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In the United States, a 1035 exchange is the non-taxable transfer of life insurance, endowment insurance, or an annuity. This type of transfer, named after the Internal Revenue Service tax code section 1035, is possible when it will not create a gain or a loss for the account holder. In order to pay no taxes on this type of transfer and qualify for a 1035 exchange, a person must transfer to a new policy that has an equal or greater cost than the original policy. The primary reason a person may opt for a 1035 exchange is to make a policy exchange without worrying about losing money or paying taxes.
Generally, 1035 exchanges are allowed from one life insurance policy to another. This is only allowed as a one-to-one transaction, however. The transfer of multiple policies to one new policy is usually not allowed. A person may also choose to transfer a life insurance policy to an annuity as a 1035 exchange, but the same is not permitted if a person transfers an annuity to a life insurance policy; such a transfer doesn't meet the rules of IRS section 1035.
A life insurance policy can also be transferred to endowment insurance and endowment insurance can be transferred to an annuity or another endowment insurance policy. When an endowment insurance policy is transferred to another endowment insurance policy, tax law requires regular payments to begin no later than they would have under the original contract. An annuity cannot be transferred to endowment insurance through a 1035 exchange. In order to qualify for a 1035 exchange, an annuity can only be transferred to another annuity.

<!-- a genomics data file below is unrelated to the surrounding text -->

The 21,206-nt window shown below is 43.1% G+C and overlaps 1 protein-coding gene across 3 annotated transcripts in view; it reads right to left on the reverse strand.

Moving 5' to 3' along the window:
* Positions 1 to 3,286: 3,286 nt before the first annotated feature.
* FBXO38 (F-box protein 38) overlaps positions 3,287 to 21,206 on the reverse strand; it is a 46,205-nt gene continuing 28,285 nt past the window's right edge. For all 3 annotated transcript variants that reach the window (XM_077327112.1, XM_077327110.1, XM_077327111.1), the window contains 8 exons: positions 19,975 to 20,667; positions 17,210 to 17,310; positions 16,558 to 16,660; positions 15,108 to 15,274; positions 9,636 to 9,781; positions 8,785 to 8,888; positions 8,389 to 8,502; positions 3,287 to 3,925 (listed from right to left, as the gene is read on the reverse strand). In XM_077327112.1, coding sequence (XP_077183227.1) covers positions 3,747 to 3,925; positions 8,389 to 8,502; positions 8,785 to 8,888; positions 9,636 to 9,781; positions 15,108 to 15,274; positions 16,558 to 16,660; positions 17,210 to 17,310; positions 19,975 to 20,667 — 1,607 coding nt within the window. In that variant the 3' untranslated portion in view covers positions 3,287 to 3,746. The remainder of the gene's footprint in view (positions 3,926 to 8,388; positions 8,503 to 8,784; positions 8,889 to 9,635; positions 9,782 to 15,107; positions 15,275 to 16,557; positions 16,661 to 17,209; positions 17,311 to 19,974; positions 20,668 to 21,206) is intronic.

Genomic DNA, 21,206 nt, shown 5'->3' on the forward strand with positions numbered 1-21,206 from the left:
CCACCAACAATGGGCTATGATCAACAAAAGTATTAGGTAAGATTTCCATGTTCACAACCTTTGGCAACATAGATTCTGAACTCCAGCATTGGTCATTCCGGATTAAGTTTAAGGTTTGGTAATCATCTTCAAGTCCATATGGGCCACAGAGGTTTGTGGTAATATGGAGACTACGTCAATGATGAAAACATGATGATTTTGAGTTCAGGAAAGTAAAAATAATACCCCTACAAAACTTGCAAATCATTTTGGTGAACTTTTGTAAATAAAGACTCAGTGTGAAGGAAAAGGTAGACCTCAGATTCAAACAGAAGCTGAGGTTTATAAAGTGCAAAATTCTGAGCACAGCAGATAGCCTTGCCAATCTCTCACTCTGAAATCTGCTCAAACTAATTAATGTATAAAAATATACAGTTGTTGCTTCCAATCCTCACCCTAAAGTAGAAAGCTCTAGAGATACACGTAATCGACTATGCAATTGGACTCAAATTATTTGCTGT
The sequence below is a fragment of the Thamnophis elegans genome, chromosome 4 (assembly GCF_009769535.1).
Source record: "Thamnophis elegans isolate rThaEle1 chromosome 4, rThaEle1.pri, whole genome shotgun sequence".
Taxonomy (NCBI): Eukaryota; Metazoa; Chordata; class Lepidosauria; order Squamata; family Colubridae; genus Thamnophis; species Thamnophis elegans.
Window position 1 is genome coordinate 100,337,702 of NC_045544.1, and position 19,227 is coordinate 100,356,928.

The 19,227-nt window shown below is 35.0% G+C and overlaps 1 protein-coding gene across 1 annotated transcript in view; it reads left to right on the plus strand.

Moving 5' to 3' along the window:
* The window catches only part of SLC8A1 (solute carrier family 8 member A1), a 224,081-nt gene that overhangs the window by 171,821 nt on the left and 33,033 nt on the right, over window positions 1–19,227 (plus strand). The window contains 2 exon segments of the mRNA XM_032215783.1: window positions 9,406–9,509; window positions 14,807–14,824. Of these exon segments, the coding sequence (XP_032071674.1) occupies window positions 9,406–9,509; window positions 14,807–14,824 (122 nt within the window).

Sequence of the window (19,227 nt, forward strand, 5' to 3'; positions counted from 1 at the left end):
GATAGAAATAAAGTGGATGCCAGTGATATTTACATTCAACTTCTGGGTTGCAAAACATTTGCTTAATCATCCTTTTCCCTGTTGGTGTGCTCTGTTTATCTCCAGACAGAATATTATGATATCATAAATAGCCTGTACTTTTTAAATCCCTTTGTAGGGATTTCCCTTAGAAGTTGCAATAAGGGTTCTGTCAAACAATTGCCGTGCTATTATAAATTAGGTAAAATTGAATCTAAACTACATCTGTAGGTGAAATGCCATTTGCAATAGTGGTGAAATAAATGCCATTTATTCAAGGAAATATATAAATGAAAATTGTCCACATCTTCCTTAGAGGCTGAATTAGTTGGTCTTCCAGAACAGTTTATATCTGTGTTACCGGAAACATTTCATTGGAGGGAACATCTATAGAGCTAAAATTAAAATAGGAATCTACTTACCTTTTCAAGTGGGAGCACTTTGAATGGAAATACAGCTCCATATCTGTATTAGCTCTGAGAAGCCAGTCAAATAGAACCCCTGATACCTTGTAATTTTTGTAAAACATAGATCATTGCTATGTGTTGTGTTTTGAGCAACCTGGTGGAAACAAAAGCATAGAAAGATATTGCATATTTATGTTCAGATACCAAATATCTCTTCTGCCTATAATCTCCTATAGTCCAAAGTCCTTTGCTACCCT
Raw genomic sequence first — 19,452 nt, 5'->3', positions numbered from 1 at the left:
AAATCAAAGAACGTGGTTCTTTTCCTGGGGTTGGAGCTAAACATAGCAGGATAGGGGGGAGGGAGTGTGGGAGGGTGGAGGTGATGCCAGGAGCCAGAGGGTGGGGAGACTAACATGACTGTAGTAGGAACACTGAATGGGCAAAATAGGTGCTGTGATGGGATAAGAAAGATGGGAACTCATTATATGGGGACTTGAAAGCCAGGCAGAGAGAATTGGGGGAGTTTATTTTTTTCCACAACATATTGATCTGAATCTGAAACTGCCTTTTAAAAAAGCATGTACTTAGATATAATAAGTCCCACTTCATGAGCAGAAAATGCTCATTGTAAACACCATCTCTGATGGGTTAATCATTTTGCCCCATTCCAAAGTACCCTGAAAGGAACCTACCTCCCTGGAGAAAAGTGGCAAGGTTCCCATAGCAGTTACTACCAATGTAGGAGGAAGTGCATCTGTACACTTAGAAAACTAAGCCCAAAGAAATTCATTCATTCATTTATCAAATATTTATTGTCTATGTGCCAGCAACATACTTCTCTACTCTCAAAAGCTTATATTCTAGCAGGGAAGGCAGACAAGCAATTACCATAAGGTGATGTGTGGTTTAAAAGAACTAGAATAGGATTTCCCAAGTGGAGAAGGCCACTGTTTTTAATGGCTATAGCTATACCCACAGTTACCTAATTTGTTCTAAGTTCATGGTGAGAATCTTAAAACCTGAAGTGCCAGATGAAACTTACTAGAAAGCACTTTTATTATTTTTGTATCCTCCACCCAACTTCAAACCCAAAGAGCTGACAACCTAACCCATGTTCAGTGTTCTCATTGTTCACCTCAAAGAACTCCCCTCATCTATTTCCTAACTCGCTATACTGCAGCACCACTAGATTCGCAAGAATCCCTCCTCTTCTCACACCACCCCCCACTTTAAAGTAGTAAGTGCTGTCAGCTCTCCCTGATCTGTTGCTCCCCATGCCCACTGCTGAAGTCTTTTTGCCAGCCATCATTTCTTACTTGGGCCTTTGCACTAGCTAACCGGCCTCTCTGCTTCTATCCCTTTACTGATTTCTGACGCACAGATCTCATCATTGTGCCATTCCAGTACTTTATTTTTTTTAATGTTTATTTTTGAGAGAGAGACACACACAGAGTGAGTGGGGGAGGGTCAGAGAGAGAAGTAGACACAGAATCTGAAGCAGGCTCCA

Typically, a person who is considering a 1035 exchange contacts the company that holds his life insurance policy, endowment insurance, or annuity to learn about the 1035 exchange process. The company can usually inform the account holder of the steps he will have to take for this kind of exchange. If he wants to transfer to a policy at a different company, the new company may be a source of information and help as well.
Once a person has decided on an exchange and made sure he meets the eligibility requirements for it, he must then decide which type of account to transfer to. An individual may seek the advice of an insurance agent or financial advisor if he is not sure how to decide. Then he will usually have to fill out forms for both the exchange and the replacement account he has chosen. Once the required forms are completed and processed, the account holder's money is moved from his former policy into the new account.
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